Wednesday, March 25, 2015

Snow on the Sugar Tree

I woke to collect any sap to come after the prior tipping.

That's when the snow began to fall.

Two hundred fifty six ounces of sap, nearly fluid as water, and hardly sweet.

And the snow continued to fall.

The sap continued to boil, scenting the kitchen with caramelized sugar.

And as the snow began to accumulate

the sap grew thicker and thicker.

Nearing one fortieth the volume, it left the pot for the filter.

When it was over, four inches of snow

and eight sweet ounces of maple syrup. 


  1. Replies
    1. The hardest part was identifying maples!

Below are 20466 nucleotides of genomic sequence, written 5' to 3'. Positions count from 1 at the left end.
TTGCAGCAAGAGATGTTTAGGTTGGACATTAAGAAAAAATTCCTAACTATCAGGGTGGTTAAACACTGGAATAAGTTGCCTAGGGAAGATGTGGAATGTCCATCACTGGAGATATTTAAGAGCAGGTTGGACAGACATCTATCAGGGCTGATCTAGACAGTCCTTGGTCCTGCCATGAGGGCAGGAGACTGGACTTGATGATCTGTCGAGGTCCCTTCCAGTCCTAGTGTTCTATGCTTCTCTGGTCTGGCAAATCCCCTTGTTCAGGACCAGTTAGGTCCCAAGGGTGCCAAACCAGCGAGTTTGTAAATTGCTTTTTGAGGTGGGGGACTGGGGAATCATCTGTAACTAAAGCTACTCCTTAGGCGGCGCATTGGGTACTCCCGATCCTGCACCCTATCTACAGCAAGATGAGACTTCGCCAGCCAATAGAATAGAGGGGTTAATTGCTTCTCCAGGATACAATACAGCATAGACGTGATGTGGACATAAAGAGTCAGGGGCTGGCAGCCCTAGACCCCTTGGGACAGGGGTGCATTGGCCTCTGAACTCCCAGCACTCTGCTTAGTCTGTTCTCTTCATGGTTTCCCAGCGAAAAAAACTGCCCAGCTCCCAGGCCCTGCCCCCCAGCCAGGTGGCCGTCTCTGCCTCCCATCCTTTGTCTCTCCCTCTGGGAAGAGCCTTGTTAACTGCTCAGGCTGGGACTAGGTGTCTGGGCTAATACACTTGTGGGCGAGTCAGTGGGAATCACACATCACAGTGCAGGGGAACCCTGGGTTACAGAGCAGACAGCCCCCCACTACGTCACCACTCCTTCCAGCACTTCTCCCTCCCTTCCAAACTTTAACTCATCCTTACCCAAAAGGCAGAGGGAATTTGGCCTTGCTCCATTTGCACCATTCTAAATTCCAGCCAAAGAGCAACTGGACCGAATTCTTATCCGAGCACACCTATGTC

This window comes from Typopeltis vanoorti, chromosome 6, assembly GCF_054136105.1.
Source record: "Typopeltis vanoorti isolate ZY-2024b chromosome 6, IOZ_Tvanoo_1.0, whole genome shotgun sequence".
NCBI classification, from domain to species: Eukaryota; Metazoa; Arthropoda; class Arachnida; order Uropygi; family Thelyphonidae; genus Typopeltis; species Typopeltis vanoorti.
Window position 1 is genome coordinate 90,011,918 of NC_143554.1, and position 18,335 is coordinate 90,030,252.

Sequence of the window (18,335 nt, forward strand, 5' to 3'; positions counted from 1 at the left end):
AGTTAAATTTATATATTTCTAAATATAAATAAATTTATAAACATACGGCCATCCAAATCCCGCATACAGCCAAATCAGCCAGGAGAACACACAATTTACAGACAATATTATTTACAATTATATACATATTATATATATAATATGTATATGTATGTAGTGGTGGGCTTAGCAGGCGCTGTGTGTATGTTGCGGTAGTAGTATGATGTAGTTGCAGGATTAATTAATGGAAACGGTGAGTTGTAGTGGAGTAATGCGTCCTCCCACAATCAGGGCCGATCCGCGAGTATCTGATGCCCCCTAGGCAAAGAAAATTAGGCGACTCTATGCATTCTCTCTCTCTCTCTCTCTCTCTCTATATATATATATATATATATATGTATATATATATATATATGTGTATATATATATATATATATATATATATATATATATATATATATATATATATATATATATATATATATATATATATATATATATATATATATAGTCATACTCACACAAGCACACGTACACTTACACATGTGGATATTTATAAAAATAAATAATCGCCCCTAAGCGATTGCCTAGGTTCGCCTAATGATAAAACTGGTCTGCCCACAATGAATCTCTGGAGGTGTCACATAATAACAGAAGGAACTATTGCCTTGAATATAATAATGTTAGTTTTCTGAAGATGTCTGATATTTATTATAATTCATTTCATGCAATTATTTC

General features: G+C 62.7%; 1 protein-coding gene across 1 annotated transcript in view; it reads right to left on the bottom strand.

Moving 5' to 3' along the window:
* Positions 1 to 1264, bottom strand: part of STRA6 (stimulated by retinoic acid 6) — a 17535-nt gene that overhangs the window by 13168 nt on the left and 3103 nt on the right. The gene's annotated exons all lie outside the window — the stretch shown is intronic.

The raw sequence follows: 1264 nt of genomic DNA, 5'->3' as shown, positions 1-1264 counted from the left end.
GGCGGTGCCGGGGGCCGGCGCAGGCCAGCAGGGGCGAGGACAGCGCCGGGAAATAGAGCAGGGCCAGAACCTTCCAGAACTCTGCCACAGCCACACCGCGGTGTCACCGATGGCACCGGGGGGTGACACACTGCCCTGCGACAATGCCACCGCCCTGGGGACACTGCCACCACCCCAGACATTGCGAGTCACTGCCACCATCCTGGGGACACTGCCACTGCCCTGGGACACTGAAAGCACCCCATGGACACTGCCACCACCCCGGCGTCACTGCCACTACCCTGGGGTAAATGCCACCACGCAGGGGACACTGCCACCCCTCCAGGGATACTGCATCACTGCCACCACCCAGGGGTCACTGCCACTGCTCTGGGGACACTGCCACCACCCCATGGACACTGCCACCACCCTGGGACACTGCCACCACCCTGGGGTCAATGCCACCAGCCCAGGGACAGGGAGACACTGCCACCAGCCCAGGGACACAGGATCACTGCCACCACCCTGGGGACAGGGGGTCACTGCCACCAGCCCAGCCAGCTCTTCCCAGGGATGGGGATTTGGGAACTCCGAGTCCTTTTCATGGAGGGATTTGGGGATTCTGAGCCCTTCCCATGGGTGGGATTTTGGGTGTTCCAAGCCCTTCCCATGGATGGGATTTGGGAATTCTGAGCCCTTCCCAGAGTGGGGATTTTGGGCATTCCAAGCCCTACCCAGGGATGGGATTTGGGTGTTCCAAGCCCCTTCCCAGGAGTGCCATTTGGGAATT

2. Wonderful snow and sap juxtaposition, with a hard-won, luscious reward!! Today is my birthday, and you have given me a beautiful gift. Appreciatively, Leslie in Oregon

  3. I always wondered how the sap was turned into syrup. Somehow I thought it would be more difficult.

    1. Kath, if you are doing it in bulk there are some considerations beyond this simple set up. Yet, when it comes down to it, take sap from the tree, boil it down until its syrup, strain it. Done.